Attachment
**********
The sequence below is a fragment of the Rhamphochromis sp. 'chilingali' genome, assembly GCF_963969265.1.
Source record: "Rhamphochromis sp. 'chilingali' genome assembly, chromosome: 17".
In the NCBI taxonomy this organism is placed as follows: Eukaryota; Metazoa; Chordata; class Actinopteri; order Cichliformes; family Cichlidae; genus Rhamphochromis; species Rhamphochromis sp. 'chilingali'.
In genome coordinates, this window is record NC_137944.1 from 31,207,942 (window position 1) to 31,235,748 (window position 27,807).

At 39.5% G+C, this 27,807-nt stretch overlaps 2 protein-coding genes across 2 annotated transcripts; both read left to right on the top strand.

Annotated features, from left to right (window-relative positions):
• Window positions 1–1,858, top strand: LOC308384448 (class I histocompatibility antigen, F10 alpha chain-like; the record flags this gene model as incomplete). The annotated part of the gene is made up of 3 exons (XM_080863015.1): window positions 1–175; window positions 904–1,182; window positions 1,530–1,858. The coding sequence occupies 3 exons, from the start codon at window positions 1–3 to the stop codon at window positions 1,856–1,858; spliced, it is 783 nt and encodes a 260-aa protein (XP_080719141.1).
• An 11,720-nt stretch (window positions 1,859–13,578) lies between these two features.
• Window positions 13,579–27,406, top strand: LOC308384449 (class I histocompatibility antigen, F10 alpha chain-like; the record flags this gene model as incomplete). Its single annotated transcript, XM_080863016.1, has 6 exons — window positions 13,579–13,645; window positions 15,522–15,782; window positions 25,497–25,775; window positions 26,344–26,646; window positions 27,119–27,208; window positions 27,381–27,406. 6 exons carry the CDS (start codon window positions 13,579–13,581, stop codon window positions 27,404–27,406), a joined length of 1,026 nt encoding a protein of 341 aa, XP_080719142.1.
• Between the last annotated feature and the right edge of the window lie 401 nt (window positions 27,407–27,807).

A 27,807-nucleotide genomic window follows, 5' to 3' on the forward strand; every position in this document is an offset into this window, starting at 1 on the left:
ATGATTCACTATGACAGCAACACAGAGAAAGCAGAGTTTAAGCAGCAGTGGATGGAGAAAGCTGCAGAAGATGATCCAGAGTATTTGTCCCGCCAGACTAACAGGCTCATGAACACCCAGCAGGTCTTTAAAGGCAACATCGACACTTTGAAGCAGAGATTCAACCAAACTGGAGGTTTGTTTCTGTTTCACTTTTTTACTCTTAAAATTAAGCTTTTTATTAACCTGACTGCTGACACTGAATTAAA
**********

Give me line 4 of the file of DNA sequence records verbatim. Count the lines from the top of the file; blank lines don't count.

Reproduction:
In genome coordinates, this window is record NC_137944.1 from 31,207,942 (window position 1) to 31,235,748 (window position 27,807).